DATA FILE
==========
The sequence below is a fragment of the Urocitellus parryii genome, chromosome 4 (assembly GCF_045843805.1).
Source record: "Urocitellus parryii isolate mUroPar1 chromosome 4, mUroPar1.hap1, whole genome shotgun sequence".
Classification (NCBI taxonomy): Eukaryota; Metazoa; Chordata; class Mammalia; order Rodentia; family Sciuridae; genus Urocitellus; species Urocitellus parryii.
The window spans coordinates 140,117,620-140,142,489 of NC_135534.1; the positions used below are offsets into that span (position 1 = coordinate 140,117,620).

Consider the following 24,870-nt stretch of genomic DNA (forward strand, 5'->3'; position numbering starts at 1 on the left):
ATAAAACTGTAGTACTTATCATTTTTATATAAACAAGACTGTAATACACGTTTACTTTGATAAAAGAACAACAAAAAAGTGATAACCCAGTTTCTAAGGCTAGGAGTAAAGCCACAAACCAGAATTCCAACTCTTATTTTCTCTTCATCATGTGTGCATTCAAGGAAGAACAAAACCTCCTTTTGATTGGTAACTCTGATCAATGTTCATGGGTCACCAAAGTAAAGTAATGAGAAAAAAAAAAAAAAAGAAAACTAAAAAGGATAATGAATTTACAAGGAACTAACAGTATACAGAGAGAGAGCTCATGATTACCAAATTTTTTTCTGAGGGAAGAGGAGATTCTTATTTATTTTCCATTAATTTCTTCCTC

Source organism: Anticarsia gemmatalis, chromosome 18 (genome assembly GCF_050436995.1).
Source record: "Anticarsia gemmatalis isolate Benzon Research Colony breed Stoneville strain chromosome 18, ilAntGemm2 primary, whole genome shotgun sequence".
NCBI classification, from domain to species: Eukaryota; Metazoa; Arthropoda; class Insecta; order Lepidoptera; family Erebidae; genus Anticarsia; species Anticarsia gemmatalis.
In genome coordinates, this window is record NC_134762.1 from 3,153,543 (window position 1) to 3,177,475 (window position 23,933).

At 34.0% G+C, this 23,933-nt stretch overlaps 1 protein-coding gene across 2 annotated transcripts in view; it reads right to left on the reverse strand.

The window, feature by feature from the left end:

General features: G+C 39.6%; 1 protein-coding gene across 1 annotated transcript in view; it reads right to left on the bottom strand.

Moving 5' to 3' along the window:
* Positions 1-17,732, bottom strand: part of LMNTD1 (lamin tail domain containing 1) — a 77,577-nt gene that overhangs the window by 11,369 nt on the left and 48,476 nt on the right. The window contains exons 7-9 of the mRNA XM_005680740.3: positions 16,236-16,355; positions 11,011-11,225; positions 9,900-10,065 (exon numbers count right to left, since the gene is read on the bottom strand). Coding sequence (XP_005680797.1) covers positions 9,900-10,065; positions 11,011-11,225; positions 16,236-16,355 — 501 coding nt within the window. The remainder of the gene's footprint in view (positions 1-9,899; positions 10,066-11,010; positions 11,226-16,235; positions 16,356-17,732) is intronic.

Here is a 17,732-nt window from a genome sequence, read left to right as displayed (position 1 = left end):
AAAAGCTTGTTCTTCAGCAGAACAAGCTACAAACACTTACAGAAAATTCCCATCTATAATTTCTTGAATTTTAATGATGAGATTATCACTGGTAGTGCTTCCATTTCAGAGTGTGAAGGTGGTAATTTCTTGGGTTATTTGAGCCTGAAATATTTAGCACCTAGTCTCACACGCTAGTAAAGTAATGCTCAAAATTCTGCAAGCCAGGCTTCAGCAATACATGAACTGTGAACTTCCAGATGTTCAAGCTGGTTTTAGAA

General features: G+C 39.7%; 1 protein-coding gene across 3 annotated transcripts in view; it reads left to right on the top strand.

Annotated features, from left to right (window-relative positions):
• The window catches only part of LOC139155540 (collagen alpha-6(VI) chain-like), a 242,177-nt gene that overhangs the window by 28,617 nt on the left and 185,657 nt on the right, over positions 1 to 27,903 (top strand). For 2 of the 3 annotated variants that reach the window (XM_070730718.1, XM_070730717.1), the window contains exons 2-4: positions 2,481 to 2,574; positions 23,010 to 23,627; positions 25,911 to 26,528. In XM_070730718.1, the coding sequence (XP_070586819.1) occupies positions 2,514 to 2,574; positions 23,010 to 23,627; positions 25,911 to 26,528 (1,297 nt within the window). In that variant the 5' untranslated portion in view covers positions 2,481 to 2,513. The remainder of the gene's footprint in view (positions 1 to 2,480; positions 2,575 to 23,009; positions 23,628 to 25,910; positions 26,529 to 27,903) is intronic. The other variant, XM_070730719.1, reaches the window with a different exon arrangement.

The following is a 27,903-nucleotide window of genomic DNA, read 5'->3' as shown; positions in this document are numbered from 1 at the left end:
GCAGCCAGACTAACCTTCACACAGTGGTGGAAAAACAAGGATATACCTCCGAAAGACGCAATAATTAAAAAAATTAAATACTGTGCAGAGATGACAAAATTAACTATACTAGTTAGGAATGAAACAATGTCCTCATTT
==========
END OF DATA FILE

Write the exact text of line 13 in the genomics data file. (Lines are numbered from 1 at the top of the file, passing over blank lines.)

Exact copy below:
General features: G+C 39.6%; 1 protein-coding gene across 1 annotated transcript in view; it reads right to left on the bottom strand.